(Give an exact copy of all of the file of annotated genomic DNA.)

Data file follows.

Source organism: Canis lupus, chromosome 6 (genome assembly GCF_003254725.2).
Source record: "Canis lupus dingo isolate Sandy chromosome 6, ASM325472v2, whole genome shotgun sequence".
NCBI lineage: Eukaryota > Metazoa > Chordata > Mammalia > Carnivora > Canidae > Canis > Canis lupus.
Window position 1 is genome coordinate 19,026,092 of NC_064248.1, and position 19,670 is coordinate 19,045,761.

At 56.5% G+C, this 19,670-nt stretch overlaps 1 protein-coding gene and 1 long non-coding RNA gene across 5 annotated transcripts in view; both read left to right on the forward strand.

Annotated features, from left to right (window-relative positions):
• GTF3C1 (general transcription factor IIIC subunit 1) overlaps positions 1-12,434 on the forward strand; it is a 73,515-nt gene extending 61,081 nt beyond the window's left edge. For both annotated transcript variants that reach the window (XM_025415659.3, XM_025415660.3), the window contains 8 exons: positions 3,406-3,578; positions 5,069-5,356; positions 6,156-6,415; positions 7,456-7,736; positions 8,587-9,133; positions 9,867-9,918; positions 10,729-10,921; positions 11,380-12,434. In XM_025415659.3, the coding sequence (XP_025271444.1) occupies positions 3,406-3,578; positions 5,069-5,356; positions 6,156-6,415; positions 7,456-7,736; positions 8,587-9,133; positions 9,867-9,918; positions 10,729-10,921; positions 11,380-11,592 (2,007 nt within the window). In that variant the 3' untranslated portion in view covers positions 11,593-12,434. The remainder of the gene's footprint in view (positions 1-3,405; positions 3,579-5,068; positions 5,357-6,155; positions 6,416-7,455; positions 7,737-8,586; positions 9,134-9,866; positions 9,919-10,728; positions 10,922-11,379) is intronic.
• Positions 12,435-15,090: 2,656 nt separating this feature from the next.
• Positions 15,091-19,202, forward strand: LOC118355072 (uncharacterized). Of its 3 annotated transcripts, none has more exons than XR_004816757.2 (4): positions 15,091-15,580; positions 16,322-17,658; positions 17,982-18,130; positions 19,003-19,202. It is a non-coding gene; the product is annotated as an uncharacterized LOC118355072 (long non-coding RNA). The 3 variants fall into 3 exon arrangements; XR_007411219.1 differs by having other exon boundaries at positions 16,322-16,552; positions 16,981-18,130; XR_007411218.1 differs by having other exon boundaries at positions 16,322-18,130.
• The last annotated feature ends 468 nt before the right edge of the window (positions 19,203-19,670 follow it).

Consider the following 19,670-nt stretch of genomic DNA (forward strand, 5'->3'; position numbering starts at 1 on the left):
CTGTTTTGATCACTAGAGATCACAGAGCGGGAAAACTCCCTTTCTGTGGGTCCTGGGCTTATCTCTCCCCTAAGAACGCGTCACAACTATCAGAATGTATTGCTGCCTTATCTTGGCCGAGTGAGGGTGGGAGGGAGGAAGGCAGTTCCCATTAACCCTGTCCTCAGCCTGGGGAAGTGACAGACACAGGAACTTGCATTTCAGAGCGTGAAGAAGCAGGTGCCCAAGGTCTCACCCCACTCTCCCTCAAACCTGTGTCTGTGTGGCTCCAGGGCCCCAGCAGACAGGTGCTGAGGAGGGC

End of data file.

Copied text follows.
Source organism: Canis lupus, chromosome 6 (genome assembly GCF_003254725.2).
Source record: "Canis lupus dingo isolate Sandy chromosome 6, ASM325472v2, whole genome shotgun sequence".
NCBI lineage: Eukaryota > Metazoa > Chordata > Mammalia > Carnivora > Canidae > Canis > Canis lupus.
Window position 1 is genome coordinate 19,026,092 of NC_064248.1, and position 19,670 is coordinate 19,045,761.

At 56.5% G+C, this 19,670-nt stretch overlaps 1 protein-coding gene and 1 long non-coding RNA gene across 5 annotated transcripts in view; both read left to right on the forward strand.

Annotated features, from left to right (window-relative positions):
• GTF3C1 (general transcription factor IIIC subunit 1) overlaps positions 1-12,434 on the forward strand; it is a 73,515-nt gene extending 61,081 nt beyond the window's left edge. For both annotated transcript variants that reach the window (XM_025415659.3, XM_025415660.3), the window contains 8 exons: positions 3,406-3,578; positions 5,069-5,356; positions 6,156-6,415; positions 7,456-7,736; positions 8,587-9,133; positions 9,867-9,918; positions 10,729-10,921; positions 11,380-12,434. In XM_025415659.3, the coding sequence (XP_025271444.1) occupies positions 3,406-3,578; positions 5,069-5,356; positions 6,156-6,415; positions 7,456-7,736; positions 8,587-9,133; positions 9,867-9,918; positions 10,729-10,921; positions 11,380-11,592 (2,007 nt within the window). In that variant the 3' untranslated portion in view covers positions 11,593-12,434. The remainder of the gene's footprint in view (positions 1-3,405; positions 3,579-5,068; positions 5,357-6,155; positions 6,416-7,455; positions 7,737-8,586; positions 9,134-9,866; positions 9,919-10,728; positions 10,922-11,379) is intronic.
• Positions 12,435-15,090: 2,656 nt separating this feature from the next.
• Positions 15,091-19,202, forward strand: LOC118355072 (uncharacterized). Of its 3 annotated transcripts, none has more exons than XR_004816757.2 (4): positions 15,091-15,580; positions 16,322-17,658; positions 17,982-18,130; positions 19,003-19,202. It is a non-coding gene; the product is annotated as an uncharacterized LOC118355072 (long non-coding RNA). The 3 variants fall into 3 exon arrangements; XR_007411219.1 differs by having other exon boundaries at positions 16,322-16,552; positions 16,981-18,130; XR_007411218.1 differs by having other exon boundaries at positions 16,322-18,130.
• The last annotated feature ends 468 nt before the right edge of the window (positions 19,203-19,670 follow it).

Consider the following 19,670-nt stretch of genomic DNA (forward strand, 5'->3'; position numbering starts at 1 on the left):
CTGTTTTGATCACTAGAGATCACAGAGCGGGAAAACTCCCTTTCTGTGGGTCCTGGGCTTATCTCTCCCCTAAGAACGCGTCACAACTATCAGAATGTATTGCTGCCTTATCTTGGCCGAGTGAGGGTGGGAGGGAGGAAGGCAGTTCCCATTAACCCTGTCCTCAGCCTGGGGAAGTGACAGACACAGGAACTTGCATTTCAGAGCGTGAAGAAGCAGGTGCCCAAGGTCTCACCCCACTCTCCCTCAAACCTGTGTCTGTGTGGCTCCAGGGCCCCAGCAGACAGGTGCTGAGGAGGGC